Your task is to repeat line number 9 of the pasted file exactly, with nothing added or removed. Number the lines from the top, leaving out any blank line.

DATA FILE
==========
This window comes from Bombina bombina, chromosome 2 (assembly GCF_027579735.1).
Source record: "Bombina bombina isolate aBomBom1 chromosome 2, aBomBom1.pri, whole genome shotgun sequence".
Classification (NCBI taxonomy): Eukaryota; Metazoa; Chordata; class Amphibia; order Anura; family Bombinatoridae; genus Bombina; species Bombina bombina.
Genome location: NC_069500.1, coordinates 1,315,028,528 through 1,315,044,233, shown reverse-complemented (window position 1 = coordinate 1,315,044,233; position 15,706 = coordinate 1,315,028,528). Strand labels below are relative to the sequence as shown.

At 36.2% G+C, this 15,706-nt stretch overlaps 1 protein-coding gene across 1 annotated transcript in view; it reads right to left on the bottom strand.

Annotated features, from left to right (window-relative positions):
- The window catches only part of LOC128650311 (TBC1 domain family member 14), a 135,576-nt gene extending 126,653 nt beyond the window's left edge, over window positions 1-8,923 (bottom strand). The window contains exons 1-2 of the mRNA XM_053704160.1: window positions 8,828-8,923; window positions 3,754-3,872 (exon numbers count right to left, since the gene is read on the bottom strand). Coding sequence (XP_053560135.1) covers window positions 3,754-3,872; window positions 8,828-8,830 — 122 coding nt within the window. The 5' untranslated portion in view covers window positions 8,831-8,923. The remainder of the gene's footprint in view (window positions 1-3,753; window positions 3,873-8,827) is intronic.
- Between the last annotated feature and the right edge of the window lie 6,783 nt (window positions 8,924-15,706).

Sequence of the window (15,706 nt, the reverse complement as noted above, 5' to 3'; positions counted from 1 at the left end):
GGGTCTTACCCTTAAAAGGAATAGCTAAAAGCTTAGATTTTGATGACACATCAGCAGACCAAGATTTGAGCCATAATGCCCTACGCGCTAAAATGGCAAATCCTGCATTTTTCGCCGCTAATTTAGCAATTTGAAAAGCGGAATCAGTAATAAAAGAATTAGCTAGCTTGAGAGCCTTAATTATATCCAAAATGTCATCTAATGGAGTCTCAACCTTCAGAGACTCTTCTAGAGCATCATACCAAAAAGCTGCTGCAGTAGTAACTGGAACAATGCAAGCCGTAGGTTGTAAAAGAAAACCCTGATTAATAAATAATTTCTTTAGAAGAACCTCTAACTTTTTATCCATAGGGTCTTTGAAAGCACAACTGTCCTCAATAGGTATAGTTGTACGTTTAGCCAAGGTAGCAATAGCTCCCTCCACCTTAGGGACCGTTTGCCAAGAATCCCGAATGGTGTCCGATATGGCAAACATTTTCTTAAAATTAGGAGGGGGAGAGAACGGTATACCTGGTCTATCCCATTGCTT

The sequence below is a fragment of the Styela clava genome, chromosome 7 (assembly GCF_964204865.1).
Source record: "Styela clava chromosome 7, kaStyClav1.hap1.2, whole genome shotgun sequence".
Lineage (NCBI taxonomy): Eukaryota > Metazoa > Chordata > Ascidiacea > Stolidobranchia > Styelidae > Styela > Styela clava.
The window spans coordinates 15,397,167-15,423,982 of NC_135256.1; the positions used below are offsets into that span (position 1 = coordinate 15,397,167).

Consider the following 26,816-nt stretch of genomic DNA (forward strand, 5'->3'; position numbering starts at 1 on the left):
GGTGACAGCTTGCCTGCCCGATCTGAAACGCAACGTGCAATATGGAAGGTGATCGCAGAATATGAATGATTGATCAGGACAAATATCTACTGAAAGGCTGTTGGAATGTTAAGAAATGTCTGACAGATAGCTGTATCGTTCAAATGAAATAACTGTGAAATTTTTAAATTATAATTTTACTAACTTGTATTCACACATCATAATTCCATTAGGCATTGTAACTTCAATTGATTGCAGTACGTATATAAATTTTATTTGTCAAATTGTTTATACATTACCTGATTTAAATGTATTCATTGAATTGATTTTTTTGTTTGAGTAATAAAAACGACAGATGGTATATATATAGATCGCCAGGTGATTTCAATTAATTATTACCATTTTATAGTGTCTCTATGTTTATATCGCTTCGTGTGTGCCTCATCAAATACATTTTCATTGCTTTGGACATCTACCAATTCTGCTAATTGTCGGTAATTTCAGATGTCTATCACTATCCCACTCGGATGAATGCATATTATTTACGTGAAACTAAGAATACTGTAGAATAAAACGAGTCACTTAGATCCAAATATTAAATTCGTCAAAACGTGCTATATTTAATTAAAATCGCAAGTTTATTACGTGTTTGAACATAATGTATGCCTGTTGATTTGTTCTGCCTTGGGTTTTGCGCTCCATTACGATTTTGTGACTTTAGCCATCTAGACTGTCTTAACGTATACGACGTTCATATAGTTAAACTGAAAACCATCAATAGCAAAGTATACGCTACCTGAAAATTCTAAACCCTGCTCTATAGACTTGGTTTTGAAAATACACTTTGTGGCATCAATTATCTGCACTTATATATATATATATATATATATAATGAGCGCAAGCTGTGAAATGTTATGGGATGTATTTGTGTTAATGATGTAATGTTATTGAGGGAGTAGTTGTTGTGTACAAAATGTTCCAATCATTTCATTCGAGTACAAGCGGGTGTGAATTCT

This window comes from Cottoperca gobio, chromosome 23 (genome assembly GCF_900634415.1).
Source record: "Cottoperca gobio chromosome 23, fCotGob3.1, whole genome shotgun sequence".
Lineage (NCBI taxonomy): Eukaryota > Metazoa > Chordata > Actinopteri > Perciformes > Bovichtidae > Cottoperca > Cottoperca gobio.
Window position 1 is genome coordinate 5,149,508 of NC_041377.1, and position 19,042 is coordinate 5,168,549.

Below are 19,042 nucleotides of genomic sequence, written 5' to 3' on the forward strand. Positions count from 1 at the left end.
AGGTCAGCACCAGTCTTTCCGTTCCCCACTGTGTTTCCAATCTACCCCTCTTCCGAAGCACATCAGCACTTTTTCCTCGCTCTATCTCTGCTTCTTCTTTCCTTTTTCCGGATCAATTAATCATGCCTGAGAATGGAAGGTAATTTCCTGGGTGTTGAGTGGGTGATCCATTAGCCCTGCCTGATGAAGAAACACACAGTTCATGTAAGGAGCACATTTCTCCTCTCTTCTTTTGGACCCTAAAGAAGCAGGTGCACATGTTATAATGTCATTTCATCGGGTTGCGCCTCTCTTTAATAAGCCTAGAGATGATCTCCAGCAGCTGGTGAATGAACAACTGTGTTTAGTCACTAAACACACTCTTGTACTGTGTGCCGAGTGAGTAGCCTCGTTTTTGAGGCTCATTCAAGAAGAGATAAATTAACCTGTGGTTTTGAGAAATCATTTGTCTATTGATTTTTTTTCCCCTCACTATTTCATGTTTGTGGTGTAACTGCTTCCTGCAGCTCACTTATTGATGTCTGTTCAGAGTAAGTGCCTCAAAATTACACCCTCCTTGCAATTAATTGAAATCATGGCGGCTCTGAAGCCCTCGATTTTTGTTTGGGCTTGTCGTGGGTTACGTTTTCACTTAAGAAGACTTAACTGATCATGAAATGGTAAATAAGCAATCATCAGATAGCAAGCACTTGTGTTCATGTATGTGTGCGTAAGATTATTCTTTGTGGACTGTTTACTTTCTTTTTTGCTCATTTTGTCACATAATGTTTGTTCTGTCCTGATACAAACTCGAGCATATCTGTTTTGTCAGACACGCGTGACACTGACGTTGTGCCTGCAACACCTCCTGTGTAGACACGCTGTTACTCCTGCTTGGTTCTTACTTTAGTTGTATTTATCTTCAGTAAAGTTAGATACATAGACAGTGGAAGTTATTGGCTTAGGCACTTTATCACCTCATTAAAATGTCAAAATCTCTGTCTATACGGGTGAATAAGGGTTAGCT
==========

Sequence of the window (15,706 nt, the reverse complement as noted above, 5' to 3'; positions counted from 1 at the left end):